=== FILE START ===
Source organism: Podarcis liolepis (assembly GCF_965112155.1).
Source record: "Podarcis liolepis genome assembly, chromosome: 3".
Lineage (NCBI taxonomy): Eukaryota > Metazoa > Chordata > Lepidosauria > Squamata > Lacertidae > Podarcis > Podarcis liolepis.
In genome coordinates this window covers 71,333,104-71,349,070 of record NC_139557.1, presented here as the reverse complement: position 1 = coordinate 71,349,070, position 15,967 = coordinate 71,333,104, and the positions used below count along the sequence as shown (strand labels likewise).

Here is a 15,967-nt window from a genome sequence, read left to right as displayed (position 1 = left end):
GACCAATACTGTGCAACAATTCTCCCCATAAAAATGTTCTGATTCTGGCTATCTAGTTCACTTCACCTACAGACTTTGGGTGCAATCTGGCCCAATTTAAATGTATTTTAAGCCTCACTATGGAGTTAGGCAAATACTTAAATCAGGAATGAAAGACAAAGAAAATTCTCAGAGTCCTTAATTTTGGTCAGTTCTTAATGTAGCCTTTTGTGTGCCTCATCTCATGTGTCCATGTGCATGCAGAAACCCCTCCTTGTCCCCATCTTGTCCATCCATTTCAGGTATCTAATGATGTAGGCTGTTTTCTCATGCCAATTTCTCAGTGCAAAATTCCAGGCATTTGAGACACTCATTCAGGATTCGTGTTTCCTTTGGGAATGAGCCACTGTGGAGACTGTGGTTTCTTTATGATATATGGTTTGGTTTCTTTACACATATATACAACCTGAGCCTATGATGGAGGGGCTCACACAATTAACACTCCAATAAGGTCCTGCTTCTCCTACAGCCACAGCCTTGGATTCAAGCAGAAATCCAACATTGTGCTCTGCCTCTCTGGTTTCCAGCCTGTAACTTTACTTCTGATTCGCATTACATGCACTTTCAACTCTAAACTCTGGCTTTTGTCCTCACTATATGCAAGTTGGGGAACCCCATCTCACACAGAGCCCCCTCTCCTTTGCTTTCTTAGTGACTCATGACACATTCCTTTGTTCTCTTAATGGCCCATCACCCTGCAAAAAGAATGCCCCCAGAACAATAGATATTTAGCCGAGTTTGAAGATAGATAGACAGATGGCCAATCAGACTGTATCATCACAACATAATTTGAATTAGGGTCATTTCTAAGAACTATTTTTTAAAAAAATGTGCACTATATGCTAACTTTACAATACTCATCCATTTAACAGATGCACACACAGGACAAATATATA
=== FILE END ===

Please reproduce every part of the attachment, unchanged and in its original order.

Source organism: Podarcis liolepis (assembly GCF_965112155.1).
Source record: "Podarcis liolepis genome assembly, chromosome: 3".
Lineage (NCBI taxonomy): Eukaryota > Metazoa > Chordata > Lepidosauria > Squamata > Lacertidae > Podarcis > Podarcis liolepis.
In genome coordinates this window covers 71,333,104-71,349,070 of record NC_139557.1, presented here as the reverse complement: position 1 = coordinate 71,349,070, position 15,967 = coordinate 71,333,104, and the positions used below count along the sequence as shown (strand labels likewise).

Here is a 15,967-nt window from a genome sequence, read left to right as displayed (position 1 = left end):
GACCAATACTGTGCAACAATTCTCCCCATAAAAATGTTCTGATTCTGGCTATCTAGTTCACTTCACCTACAGACTTTGGGTGCAATCTGGCCCAATTTAAATGTATTTTAAGCCTCACTATGGAGTTAGGCAAATACTTAAATCAGGAATGAAAGACAAAGAAAATTCTCAGAGTCCTTAATTTTGGTCAGTTCTTAATGTAGCCTTTTGTGTGCCTCATCTCATGTGTCCATGTGCATGCAGAAACCCCTCCTTGTCCCCATCTTGTCCATCCATTTCAGGTATCTAATGATGTAGGCTGTTTTCTCATGCCAATTTCTCAGTGCAAAATTCCAGGCATTTGAGACACTCATTCAGGATTCGTGTTTCCTTTGGGAATGAGCCACTGTGGAGACTGTGGTTTCTTTATGATATATGGTTTGGTTTCTTTACACATATATACAACCTGAGCCTATGATGGAGGGGCTCACACAATTAACACTCCAATAAGGTCCTGCTTCTCCTACAGCCACAGCCTTGGATTCAAGCAGAAATCCAACATTGTGCTCTGCCTCTCTGGTTTCCAGCCTGTAACTTTACTTCTGATTCGCATTACATGCACTTTCAACTCTAAACTCTGGCTTTTGTCCTCACTATATGCAAGTTGGGGAACCCCATCTCACACAGAGCCCCCTCTCCTTTGCTTTCTTAGTGACTCATGACACATTCCTTTGTTCTCTTAATGGCCCATCACCCTGCAAAAAGAATGCCCCCAGAACAATAGATATTTAGCCGAGTTTGAAGATAGATAGACAGATGGCCAATCAGACTGTATCATCACAACATAATTTGAATTAGGGTCATTTCTAAGAACTATTTTTTAAAAAAATGTGCACTATATGCTAACTTTACAATACTCATCCATTTAACAGATGCACACACAGGACAAATATATA